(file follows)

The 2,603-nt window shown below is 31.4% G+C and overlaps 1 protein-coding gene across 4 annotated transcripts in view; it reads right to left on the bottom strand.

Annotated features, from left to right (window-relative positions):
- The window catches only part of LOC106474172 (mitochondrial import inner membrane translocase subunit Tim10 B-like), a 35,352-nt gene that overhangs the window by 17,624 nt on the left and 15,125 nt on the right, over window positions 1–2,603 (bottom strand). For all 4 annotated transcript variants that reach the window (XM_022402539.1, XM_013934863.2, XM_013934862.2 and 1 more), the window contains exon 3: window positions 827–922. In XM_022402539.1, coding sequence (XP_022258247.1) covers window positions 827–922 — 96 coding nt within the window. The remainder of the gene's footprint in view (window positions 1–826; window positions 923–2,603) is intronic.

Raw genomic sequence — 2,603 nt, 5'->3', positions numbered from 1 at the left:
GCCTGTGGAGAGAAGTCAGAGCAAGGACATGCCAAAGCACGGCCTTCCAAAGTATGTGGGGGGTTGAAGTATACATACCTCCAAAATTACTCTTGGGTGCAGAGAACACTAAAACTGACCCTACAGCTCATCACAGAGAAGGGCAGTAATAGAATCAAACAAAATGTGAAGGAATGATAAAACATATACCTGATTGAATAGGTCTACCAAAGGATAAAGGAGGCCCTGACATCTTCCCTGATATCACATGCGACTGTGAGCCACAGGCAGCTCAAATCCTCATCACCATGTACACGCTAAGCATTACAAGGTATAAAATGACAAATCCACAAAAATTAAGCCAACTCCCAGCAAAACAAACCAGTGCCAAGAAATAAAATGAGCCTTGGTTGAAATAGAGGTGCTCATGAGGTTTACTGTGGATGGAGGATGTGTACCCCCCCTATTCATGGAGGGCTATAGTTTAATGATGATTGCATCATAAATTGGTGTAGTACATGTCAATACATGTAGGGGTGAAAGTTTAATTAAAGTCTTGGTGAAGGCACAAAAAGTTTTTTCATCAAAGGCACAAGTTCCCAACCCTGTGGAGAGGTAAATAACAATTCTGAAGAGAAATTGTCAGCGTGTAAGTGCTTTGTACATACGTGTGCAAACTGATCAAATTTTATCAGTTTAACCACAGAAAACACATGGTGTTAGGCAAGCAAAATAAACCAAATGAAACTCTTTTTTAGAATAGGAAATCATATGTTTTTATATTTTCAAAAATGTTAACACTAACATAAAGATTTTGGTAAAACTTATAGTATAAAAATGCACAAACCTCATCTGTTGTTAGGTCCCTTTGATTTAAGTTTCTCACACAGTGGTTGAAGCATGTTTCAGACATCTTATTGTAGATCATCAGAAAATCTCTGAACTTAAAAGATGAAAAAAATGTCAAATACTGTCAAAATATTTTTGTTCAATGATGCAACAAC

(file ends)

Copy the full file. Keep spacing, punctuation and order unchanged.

The 2,603-nt window shown below is 31.4% G+C and overlaps 1 protein-coding gene across 4 annotated transcripts in view; it reads right to left on the bottom strand.

Annotated features, from left to right (window-relative positions):
- The window catches only part of LOC106474172 (mitochondrial import inner membrane translocase subunit Tim10 B-like), a 35,352-nt gene that overhangs the window by 17,624 nt on the left and 15,125 nt on the right, over window positions 1–2,603 (bottom strand). For all 4 annotated transcript variants that reach the window (XM_022402539.1, XM_013934863.2, XM_013934862.2 and 1 more), the window contains exon 3: window positions 827–922. In XM_022402539.1, coding sequence (XP_022258247.1) covers window positions 827–922 — 96 coding nt within the window. The remainder of the gene's footprint in view (window positions 1–826; window positions 923–2,603) is intronic.

Raw genomic sequence — 2,603 nt, 5'->3', positions numbered from 1 at the left:
GCCTGTGGAGAGAAGTCAGAGCAAGGACATGCCAAAGCACGGCCTTCCAAAGTATGTGGGGGGTTGAAGTATACATACCTCCAAAATTACTCTTGGGTGCAGAGAACACTAAAACTGACCCTACAGCTCATCACAGAGAAGGGCAGTAATAGAATCAAACAAAATGTGAAGGAATGATAAAACATATACCTGATTGAATAGGTCTACCAAAGGATAAAGGAGGCCCTGACATCTTCCCTGATATCACATGCGACTGTGAGCCACAGGCAGCTCAAATCCTCATCACCATGTACACGCTAAGCATTACAAGGTATAAAATGACAAATCCACAAAAATTAAGCCAACTCCCAGCAAAACAAACCAGTGCCAAGAAATAAAATGAGCCTTGGTTGAAATAGAGGTGCTCATGAGGTTTACTGTGGATGGAGGATGTGTACCCCCCCTATTCATGGAGGGCTATAGTTTAATGATGATTGCATCATAAATTGGTGTAGTACATGTCAATACATGTAGGGGTGAAAGTTTAATTAAAGTCTTGGTGAAGGCACAAAAAGTTTTTTCATCAAAGGCACAAGTTCCCAACCCTGTGGAGAGGTAAATAACAATTCTGAAGAGAAATTGTCAGCGTGTAAGTGCTTTGTACATACGTGTGCAAACTGATCAAATTTTATCAGTTTAACCACAGAAAACACATGGTGTTAGGCAAGCAAAATAAACCAAATGAAACTCTTTTTTAGAATAGGAAATCATATGTTTTTATATTTTCAAAAATGTTAACACTAACATAAAGATTTTGGTAAAACTTATAGTATAAAAATGCACAAACCTCATCTGTTGTTAGGTCCCTTTGATTTAAGTTTCTCACACAGTGGTTGAAGCATGTTTCAGACATCTTATTGTAGATCATCAGAAAATCTCTGAACTTAAAAGATGAAAAAAATGTCAAATACTGTCAAAATATTTTTGTTCAATGATGCAACAAC